Something Happened in Our Town: A Child's Story About Racial Injustice
By Marianne Celano, PhD, ABPP, Marietta Collins, PhD, and Ann Hazzard, PhD, ABPP.
Age range: 4 - 8 years old (great for older children too)
Synopsis: Something Happened in Our Town follows two families — one White, one Black — as they discuss a police shooting of a Black man in their community. The story aims to answer children's questions about such traumatic events, and to help children identify and counter racial injustice in their own lives.
Read aloud video: https://www.youtube.com/watch?v=whR_JIzknpo
A conversation with the author about the book by the American Psychological Association: https://www.youtube.com/watch?v=JnxYXqZN7X8
Not My Idea: A Book About Whiteness
By Anastasia Higginbotham
Age range: 8-12+ years old
Synopsis: “Racism was not your idea. You don’t need to defend it.”
A white child sees a news report of a white police officer shooting and killing a person with brown skin who had their hands up. “We don’t see color,” the child’s mother says, but the child senses a deeper truth. An afternoon in the library uncovers the reality of white supremacy in America. The child connects to the opportunity and their responsibility to dismantle white supremacy–for the sake of their own liberation out of ignorance and injustice.
Read aloud video: https://www.youtube.com/watch?v=l_f2lGrv44o
By Mary Hoffman
Grades: Pre-K - 5
Synopsis: Grace loves stories, whether they're from books, movies, or the kind her grandmother tells. When her school decides to perform Peter Pan, Grace longs to play the lead, but her classmates point out that Peter was a boy. Besides, he wasn't black. With the support of her family, Grace learns that she can be anything she wants to be, and the results are amazing!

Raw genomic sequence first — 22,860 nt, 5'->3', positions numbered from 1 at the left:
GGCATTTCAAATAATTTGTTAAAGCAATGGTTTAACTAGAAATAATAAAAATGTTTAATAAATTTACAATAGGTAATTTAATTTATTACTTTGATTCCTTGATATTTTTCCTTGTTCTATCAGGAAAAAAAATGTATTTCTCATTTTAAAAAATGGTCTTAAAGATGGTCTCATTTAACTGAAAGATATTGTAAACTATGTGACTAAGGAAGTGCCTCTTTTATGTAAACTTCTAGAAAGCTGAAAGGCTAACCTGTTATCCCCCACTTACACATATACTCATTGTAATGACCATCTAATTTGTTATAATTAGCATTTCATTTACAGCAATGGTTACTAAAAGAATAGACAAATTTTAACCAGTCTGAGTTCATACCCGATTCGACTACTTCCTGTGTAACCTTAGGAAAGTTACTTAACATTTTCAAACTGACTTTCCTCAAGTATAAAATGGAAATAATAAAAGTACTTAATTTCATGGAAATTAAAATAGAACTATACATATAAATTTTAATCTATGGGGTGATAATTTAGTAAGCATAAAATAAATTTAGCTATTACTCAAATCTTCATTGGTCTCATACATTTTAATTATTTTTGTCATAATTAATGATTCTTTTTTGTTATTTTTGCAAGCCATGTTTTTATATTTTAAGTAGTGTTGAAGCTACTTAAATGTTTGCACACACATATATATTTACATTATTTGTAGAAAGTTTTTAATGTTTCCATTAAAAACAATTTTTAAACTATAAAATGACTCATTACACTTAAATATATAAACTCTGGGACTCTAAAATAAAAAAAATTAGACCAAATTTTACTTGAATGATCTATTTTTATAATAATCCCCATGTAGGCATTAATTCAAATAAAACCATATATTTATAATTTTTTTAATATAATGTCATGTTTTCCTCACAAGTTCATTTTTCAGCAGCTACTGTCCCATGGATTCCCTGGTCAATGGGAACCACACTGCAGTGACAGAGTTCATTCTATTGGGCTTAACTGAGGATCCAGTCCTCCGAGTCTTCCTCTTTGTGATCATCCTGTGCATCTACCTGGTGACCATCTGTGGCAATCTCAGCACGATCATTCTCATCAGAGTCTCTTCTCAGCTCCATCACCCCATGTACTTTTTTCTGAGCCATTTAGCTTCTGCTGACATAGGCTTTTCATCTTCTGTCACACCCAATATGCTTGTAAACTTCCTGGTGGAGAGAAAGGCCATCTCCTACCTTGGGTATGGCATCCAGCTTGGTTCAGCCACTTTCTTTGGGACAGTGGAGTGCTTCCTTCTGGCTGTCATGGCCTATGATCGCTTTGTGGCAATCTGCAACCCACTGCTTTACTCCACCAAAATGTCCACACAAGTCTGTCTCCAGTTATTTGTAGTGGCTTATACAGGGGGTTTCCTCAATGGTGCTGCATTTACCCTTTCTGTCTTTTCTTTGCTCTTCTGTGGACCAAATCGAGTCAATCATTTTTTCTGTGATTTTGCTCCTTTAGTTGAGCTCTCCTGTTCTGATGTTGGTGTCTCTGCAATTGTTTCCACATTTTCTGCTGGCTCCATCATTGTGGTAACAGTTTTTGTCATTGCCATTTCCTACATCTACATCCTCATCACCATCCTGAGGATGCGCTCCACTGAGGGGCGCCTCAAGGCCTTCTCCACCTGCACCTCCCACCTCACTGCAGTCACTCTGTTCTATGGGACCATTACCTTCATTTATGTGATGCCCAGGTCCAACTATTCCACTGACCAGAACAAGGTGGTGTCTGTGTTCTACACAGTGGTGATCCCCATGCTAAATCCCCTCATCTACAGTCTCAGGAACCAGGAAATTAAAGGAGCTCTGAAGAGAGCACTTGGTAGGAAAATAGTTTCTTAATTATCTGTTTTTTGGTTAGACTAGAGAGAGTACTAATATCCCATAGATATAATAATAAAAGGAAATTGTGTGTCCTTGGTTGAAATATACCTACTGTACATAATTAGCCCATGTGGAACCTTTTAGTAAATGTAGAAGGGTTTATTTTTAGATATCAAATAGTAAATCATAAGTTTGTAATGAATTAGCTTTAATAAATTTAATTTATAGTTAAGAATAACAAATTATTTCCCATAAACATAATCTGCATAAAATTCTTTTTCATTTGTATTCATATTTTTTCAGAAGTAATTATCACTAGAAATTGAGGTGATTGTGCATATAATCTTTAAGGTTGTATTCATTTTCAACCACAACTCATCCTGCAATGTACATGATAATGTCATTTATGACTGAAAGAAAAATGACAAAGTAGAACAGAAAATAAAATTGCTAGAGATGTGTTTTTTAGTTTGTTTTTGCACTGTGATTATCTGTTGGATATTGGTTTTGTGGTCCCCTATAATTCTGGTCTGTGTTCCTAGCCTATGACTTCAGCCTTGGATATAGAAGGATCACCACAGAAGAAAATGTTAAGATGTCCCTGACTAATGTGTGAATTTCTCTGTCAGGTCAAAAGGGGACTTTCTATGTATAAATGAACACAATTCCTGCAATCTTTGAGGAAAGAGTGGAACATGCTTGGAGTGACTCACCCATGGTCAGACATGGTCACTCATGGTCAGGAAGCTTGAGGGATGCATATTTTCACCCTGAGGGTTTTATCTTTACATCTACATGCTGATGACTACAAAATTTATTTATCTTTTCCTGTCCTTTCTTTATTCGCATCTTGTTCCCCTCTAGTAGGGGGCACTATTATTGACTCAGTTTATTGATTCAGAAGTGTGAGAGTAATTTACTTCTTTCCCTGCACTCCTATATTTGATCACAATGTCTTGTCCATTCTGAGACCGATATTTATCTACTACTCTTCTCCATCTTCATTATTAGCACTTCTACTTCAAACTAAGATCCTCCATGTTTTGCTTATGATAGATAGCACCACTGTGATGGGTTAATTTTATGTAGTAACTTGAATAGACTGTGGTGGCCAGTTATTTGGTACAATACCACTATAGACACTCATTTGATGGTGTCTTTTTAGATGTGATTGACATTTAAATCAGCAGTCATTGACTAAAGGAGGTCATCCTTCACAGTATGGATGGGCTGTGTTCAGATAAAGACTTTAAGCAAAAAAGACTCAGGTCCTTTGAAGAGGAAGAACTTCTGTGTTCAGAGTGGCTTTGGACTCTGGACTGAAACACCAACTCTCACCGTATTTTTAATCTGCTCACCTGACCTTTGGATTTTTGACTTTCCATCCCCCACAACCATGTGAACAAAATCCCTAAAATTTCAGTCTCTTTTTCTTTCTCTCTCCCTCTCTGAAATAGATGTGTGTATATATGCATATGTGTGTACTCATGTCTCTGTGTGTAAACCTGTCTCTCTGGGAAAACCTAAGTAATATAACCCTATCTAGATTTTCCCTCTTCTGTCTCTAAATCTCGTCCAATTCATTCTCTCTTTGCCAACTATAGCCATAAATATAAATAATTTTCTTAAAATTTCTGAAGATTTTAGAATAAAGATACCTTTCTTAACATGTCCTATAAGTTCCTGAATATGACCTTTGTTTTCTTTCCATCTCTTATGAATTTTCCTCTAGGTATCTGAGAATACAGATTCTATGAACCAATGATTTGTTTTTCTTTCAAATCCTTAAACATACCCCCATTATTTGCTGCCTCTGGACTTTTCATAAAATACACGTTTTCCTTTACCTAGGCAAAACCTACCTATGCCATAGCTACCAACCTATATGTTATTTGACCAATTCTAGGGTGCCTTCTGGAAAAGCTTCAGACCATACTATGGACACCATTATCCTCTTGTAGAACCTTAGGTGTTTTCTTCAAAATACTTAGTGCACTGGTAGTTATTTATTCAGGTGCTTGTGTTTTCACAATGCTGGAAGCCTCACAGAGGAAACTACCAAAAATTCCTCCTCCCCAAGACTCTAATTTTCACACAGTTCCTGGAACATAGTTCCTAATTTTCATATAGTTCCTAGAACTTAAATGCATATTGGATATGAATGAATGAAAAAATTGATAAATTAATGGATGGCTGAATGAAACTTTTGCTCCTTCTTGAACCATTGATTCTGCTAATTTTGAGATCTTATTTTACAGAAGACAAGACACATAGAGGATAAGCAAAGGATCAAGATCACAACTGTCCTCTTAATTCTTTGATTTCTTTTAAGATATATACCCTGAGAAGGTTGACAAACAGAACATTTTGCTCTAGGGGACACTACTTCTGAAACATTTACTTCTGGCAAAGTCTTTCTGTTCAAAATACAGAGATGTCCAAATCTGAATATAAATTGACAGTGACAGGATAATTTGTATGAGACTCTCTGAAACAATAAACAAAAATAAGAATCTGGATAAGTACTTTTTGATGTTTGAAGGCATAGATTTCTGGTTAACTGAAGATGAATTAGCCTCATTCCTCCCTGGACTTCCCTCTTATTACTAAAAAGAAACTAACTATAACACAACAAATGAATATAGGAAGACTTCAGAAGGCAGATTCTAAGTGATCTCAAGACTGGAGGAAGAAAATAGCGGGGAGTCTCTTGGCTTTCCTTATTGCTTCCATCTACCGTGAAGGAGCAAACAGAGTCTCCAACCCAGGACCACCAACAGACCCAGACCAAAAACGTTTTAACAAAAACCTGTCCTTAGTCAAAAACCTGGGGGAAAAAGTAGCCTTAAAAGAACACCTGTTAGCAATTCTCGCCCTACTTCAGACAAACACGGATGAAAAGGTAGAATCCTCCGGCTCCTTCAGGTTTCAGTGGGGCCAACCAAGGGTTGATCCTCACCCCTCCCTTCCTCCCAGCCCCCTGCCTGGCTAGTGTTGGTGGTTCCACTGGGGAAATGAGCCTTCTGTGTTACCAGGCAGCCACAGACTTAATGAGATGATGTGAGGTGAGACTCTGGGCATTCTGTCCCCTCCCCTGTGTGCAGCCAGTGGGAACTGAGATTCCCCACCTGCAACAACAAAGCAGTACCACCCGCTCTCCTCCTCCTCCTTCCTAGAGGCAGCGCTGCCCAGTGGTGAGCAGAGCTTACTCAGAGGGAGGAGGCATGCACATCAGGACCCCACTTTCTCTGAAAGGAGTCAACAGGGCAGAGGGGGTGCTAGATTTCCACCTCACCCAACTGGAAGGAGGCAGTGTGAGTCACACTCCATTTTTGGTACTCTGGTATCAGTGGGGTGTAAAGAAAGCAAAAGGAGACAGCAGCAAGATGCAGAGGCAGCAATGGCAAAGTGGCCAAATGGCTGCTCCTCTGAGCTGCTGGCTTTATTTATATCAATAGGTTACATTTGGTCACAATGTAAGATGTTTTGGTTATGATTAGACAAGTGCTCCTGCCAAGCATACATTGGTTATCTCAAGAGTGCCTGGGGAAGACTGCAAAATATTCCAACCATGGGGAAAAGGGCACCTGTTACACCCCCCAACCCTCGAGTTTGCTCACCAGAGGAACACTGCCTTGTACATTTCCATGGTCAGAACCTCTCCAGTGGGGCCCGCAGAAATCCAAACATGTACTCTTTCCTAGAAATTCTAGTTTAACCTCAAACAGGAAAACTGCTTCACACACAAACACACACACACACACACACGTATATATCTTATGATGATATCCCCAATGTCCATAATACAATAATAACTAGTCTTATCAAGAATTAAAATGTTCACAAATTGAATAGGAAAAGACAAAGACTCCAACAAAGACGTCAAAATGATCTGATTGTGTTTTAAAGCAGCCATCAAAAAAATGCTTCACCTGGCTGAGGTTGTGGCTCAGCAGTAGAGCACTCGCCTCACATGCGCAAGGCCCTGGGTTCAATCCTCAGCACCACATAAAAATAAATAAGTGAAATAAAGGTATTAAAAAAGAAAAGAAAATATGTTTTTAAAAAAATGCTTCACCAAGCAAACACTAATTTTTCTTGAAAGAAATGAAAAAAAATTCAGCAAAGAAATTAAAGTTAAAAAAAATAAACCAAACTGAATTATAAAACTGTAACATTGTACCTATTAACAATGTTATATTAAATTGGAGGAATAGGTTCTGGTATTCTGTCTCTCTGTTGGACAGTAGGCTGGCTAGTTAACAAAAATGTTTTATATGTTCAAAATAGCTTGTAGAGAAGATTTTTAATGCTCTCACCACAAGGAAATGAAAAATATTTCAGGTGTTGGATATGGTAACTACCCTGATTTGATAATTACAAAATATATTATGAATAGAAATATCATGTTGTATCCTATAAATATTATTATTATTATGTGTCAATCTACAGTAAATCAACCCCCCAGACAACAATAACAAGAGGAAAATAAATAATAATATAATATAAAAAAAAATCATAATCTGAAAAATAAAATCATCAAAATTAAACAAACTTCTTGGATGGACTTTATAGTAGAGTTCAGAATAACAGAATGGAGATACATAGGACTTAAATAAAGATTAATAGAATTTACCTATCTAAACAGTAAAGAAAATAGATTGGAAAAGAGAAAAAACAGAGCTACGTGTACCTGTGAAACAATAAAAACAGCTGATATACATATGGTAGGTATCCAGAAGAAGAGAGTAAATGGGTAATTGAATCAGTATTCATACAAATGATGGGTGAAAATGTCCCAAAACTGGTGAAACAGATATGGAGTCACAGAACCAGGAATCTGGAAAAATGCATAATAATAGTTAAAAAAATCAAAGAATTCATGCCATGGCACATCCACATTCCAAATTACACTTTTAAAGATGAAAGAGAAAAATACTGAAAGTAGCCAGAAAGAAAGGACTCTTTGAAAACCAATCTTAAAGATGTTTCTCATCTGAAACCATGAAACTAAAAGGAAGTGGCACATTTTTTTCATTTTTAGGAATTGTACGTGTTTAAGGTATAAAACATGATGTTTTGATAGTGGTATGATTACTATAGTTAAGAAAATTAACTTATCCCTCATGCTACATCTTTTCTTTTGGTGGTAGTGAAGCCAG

Read aloud video: https://www.youtube.com/watch?v=LmIfdJRsSGQ
The Day You Begin
By Jacqueline Woodson
Synopsis: There are many reasons to feel different. Maybe it’s how you look or talk, or where you’re from; maybe it’s what you eat, or something just as random. It’s not easy to take those first steps into a place where nobody really knows you yet, but somehow you do it.
Read aloud video: https://www.youtube.com/watch?v=-XUkWoRpeR4&feature=emb_title
by Kwame Alexander
Synopsis: Winner of the 2020 Caldecott Medal. Originally performed for ESPN's The Undefeated, this poem is a love letter to black life in the United States. It highlights the unspeakable trauma of slavery, the faith and fire of the civil rights movement, and the grit, passion, and perseverance of some of the world's greatest heroes. The text is also peppered with references to the words of Martin Luther King, Jr., Langston Hughes, Gwendolyn Brooks, and others, offering deeper insights into the accomplishments of the past, while bringing stark attention to the endurance and spirit of those surviving and thriving in the present. Robust back matter at the end provides valuable historical context and additional detail for those wishing to learn more.
Read aloud video (with author): https://www.youtube.com/watch?v=_cHIWtl8PNk&feature=youtu.be
Click below for other lists of books for children and young adults:
Race and Racism Text Sets for K-12